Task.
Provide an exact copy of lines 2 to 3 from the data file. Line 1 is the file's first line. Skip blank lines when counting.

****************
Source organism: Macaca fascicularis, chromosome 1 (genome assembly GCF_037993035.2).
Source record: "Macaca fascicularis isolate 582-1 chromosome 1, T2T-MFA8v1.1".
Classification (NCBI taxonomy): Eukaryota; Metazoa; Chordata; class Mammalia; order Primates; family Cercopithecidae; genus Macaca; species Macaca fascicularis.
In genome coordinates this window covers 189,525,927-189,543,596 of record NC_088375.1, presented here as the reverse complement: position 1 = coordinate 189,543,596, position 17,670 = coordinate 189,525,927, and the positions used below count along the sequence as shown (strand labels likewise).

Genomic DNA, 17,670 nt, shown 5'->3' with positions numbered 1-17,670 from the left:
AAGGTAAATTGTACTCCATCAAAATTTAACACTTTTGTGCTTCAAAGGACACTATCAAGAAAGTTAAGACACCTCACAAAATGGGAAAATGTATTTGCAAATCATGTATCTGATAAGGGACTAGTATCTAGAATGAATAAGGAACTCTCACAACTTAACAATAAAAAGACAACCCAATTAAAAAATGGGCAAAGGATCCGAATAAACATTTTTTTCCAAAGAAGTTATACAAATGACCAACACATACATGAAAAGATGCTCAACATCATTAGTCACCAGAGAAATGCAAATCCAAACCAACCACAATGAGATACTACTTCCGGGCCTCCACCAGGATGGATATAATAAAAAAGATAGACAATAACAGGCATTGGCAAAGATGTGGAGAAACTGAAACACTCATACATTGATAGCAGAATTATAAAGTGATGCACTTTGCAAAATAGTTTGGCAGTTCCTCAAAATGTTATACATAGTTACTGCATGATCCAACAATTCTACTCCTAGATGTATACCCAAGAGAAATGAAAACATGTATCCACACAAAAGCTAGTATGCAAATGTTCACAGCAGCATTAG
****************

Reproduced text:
Source record: "Macaca fascicularis isolate 582-1 chromosome 1, T2T-MFA8v1.1".
Classification (NCBI taxonomy): Eukaryota; Metazoa; Chordata; class Mammalia; order Primates; family Cercopithecidae; genus Macaca; species Macaca fascicularis.